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Enda Kenny refuses to say what he and Merkel spoke about

Germany has indicated it is not interested in a bank debt deal for Ireland – despite the Government lobbying hard for one after the referendum.

Six Fianna Fáil TDs laughing during Leaders' Questions
Six Fianna Fáil TDs laughing during Leaders' Questions

TAOISEACH ENDA KENNY has refused to tell the Dáil exactly what he and German leader Angela Merkel spoke about in a telephone conversation after the results of the referendum last week.

In heated exchanges in the Dáil this morning, the Taoiseach was asked a number of times what the Chancellor had said about a possible bank debt deal for Ireland following the Yes vote in last week’s Fiscal Compact referendum.

The Taoiseach’s refusal to go into detail about the conversation comes in the wake of comments by the office of the German finance minister indicating that Germany is not interested in negotiating any kind of deal for Ireland. The government has repeatedly said that it wants a deal to reduce the debt. As recently as Sunday, Tánaiste Eamon Gilmore had said that high-level discussions were already taking place and that the government is committed to securing a deal.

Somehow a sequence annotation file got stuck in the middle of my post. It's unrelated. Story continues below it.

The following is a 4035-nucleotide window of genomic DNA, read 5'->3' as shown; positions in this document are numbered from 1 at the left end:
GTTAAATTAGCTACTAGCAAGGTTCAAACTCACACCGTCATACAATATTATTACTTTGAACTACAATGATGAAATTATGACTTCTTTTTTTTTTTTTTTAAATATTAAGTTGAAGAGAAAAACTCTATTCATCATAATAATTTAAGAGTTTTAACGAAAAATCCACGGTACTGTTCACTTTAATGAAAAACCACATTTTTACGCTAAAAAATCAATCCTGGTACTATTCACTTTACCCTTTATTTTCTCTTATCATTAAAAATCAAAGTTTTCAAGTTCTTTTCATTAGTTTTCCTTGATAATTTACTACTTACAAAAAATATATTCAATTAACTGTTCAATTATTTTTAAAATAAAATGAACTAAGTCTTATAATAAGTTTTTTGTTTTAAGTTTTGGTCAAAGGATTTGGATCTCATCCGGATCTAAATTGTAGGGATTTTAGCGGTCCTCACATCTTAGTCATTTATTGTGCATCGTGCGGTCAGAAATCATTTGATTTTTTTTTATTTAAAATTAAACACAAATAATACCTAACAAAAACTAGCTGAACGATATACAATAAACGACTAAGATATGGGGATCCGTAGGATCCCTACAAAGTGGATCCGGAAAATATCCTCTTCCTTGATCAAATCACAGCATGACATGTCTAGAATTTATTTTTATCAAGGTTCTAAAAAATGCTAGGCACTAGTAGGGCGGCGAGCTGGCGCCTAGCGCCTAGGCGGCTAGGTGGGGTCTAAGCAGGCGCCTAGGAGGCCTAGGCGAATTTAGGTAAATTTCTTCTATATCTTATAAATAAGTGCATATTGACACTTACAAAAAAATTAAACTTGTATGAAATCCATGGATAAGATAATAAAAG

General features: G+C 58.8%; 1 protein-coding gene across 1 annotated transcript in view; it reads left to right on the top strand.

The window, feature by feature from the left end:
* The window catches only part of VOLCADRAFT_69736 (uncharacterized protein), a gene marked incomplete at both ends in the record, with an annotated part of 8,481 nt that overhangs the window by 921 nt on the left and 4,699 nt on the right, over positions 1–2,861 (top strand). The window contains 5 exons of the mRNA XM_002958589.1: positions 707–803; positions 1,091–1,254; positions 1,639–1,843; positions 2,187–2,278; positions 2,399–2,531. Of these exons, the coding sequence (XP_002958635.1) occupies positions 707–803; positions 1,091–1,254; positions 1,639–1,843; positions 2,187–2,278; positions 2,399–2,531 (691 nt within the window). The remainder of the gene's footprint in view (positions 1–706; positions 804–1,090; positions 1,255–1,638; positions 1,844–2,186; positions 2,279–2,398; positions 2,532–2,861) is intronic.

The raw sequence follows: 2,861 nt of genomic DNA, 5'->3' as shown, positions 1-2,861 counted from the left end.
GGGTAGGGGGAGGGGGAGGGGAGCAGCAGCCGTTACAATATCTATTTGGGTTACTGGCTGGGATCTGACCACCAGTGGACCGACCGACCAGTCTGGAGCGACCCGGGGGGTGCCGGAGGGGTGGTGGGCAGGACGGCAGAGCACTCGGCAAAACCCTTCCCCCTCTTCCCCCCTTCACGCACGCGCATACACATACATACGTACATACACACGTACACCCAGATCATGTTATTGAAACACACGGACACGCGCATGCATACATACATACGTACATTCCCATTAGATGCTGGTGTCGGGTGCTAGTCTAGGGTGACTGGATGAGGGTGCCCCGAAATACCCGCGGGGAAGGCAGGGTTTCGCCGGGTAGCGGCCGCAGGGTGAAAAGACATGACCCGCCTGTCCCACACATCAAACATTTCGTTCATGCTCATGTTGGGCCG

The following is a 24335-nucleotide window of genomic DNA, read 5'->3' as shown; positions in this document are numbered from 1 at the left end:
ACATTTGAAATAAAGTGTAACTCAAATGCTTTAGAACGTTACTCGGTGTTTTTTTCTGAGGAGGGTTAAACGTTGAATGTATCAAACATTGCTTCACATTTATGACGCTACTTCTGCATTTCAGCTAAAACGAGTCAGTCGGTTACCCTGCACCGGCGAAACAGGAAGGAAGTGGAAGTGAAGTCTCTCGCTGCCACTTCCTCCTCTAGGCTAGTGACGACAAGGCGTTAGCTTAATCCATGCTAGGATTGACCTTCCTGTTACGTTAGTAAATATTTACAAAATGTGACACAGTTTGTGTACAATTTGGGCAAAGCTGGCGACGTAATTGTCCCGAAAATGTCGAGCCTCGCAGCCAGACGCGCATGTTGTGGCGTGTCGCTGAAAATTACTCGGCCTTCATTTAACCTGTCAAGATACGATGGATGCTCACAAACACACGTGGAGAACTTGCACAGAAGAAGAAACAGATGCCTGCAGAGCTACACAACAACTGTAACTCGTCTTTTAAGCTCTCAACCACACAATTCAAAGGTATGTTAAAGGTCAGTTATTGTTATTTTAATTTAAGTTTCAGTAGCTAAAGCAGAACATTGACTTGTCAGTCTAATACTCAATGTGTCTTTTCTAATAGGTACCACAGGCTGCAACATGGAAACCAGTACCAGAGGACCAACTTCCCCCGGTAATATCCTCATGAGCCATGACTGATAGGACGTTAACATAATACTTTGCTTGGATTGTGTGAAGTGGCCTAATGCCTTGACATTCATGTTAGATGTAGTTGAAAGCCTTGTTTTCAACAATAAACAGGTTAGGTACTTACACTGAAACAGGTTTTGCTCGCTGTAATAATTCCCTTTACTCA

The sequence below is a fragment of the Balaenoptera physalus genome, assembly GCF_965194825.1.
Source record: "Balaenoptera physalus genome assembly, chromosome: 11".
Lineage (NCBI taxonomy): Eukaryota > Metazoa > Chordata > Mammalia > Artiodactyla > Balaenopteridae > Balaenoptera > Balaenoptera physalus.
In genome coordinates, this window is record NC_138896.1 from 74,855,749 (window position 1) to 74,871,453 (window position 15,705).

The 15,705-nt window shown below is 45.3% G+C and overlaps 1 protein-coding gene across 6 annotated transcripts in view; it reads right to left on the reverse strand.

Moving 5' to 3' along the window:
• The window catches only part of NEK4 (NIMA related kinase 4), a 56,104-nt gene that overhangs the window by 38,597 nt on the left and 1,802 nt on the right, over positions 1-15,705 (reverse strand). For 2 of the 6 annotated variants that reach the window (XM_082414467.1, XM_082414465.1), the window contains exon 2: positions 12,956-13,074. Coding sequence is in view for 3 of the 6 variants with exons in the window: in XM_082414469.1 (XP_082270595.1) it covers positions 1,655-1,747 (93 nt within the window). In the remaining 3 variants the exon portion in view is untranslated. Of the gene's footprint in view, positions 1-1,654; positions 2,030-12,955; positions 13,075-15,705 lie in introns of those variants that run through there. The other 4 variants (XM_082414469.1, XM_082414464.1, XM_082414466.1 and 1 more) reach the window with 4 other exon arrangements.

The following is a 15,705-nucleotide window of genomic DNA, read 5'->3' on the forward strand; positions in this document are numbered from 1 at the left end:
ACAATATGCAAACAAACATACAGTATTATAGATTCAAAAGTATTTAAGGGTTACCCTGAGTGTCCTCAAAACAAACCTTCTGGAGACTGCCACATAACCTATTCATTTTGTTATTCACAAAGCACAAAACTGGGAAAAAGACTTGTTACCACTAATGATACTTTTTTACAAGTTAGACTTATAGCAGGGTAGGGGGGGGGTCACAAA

The Taoiseach was asked by Fianna Fáil leader Micheál Martin whether he had requested a write-down in Irish bank debt or a restructuring of the debt and exactly what had been said.

“The feedback from the conversation does not seem positive,” Martin told the Dáil.

Enda Kenny said Chancellor Merkel had praised the ‘very strong, very clear, very decisive decision’ by Irish people in the referendum but did not go into detail. The Taoiseach reiterated that the bank debt situation is a separate issue from the referendum.

“Believe you me, this is a tortuous and complex process and there are no quick fix solutions,” the Taoiseach said.

He told the Fianna Fáil leader that he was mistaken if he thought something as complex as debt negotiations could be sorted out ‘by words over a telephone’.

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Enda Kenny told the Dáil that he had been one of the first European leaders to raise the possibility of using the ESM to inject cash directly into banking, an idea which he said is now gaining traction with other leaders.

“Europe is now having a proper debate about the separation of the sovereign debts from bank debts,” he said.

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